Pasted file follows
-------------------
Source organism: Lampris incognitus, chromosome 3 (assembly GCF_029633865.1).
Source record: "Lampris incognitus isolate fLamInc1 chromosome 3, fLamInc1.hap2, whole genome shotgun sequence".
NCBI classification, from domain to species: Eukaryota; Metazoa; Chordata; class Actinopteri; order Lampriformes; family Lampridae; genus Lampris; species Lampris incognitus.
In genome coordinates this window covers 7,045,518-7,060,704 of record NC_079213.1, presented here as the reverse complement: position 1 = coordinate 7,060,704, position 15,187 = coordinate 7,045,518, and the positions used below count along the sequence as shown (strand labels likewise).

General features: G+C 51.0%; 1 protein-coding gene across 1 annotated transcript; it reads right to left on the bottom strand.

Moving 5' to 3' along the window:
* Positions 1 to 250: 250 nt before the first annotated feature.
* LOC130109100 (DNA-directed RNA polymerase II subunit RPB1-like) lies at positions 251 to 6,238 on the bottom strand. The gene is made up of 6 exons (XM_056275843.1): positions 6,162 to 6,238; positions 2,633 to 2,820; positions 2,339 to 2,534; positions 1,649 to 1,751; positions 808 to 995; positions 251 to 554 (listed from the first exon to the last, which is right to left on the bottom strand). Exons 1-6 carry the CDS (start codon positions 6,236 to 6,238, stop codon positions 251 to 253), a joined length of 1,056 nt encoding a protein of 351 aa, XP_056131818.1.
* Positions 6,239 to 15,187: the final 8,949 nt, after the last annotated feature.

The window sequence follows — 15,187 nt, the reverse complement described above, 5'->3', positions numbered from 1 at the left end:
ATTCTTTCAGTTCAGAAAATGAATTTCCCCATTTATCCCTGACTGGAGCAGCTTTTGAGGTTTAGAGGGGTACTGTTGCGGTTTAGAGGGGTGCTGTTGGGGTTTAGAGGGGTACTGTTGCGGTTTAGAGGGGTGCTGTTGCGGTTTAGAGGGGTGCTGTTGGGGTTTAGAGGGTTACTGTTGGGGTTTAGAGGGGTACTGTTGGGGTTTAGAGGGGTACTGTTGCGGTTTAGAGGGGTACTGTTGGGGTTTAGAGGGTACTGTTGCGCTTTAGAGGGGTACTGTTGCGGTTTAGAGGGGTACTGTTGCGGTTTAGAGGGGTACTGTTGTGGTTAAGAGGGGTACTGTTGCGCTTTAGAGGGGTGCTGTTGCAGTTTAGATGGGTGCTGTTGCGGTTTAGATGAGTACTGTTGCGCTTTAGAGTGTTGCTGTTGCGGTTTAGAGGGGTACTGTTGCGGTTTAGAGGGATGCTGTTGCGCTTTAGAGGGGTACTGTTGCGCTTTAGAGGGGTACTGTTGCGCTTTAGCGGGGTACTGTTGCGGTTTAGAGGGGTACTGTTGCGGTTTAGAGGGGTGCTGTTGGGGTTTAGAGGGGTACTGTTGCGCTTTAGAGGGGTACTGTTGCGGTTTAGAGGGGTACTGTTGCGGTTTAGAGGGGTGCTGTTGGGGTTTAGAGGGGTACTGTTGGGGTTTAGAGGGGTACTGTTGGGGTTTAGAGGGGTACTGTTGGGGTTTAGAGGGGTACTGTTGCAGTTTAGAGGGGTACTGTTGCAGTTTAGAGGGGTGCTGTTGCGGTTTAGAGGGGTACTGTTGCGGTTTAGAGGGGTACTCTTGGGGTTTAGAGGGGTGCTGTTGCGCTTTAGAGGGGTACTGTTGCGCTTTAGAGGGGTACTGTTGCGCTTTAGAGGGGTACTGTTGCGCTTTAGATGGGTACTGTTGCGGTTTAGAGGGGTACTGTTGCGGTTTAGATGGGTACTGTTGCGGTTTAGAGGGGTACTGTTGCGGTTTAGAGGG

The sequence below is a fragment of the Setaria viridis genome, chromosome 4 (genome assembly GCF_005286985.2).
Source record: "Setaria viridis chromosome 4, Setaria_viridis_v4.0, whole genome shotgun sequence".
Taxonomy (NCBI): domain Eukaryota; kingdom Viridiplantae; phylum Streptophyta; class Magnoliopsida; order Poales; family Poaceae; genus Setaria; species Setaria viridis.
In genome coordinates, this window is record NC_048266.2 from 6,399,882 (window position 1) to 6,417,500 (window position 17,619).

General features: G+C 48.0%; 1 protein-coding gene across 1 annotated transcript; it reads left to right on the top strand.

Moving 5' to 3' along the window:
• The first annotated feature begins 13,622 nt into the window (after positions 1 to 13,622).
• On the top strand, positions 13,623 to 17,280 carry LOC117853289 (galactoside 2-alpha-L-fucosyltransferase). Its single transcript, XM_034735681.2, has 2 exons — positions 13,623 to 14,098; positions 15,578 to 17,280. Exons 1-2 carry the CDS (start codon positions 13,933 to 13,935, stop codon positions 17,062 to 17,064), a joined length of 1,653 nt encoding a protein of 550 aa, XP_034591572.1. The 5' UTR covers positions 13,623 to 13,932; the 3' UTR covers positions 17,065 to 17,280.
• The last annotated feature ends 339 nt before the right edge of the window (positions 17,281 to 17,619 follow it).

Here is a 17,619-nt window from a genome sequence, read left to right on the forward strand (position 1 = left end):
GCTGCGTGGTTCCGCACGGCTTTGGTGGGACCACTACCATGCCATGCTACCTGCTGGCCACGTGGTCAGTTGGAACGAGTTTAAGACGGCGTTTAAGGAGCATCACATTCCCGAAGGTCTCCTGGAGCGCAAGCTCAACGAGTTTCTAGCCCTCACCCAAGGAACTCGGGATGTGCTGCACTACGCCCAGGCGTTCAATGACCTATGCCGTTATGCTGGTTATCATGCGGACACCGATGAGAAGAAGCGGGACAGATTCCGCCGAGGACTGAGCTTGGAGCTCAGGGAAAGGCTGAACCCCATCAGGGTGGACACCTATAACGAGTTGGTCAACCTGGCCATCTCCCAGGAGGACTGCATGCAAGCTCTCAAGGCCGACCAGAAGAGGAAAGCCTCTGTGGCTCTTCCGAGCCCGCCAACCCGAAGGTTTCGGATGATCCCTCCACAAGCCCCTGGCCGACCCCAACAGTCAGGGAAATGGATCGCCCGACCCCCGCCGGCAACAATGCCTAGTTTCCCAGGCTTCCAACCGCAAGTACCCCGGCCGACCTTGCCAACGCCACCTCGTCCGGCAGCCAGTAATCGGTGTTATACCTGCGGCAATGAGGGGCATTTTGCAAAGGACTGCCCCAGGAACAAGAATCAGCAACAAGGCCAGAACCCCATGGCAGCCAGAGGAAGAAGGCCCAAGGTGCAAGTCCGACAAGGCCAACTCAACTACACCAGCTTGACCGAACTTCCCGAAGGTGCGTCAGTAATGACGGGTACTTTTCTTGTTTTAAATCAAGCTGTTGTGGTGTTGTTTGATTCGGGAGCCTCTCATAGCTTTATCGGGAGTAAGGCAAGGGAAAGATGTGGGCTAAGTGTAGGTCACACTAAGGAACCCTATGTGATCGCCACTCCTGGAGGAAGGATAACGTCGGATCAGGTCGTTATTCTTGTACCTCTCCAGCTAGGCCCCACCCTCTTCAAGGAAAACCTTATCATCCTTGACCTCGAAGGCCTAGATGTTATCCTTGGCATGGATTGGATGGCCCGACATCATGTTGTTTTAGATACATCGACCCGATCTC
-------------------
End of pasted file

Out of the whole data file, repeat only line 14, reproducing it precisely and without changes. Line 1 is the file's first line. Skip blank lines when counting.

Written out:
Taxonomy (NCBI): domain Eukaryota; kingdom Viridiplantae; phylum Streptophyta; class Magnoliopsida; order Poales; family Poaceae; genus Setaria; species Setaria viridis.